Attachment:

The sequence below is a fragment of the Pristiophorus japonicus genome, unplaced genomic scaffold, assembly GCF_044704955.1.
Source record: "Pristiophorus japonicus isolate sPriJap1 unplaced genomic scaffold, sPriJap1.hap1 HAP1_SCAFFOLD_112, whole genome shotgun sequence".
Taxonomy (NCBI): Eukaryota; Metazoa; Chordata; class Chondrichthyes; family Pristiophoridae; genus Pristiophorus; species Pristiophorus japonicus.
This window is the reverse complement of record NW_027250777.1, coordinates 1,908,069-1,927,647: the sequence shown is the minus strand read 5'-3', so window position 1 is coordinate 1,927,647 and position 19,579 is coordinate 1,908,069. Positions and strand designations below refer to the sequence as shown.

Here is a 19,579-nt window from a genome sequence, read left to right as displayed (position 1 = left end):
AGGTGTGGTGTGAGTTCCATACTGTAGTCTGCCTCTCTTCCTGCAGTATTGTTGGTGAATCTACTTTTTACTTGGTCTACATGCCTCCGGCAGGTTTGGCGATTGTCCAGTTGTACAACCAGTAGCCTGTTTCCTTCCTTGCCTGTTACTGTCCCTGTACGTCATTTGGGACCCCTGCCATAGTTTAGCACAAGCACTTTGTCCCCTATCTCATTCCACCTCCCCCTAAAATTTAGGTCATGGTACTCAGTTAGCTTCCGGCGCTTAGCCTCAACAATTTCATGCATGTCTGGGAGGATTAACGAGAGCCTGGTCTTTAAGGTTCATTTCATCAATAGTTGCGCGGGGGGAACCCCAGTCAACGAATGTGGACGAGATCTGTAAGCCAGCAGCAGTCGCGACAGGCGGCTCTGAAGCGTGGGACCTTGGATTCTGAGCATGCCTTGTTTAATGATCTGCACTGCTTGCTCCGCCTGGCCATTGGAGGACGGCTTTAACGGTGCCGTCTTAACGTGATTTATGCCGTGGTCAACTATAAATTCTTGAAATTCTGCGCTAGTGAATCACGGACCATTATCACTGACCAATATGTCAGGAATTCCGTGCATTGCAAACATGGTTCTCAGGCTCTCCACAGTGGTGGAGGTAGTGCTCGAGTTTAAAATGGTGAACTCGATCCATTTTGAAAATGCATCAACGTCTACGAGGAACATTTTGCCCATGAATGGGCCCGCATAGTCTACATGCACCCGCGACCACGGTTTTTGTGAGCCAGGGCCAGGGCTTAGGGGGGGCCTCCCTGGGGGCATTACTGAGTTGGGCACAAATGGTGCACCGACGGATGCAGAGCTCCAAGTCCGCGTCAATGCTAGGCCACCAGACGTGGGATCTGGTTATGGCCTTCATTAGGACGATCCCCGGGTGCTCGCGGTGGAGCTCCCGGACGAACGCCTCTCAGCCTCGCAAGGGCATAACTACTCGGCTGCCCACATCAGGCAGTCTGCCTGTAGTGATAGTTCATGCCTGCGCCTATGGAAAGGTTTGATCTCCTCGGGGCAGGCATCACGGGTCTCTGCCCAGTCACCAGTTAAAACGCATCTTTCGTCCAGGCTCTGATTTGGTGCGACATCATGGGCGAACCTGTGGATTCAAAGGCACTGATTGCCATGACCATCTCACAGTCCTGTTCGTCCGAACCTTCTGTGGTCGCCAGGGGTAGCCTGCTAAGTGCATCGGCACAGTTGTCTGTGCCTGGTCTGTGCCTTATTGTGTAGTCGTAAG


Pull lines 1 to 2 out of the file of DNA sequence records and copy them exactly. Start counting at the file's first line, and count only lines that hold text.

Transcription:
The sequence below is a fragment of the Pristiophorus japonicus genome, unplaced genomic scaffold, assembly GCF_044704955.1.
Source record: "Pristiophorus japonicus isolate sPriJap1 unplaced genomic scaffold, sPriJap1.hap1 HAP1_SCAFFOLD_112, whole genome shotgun sequence".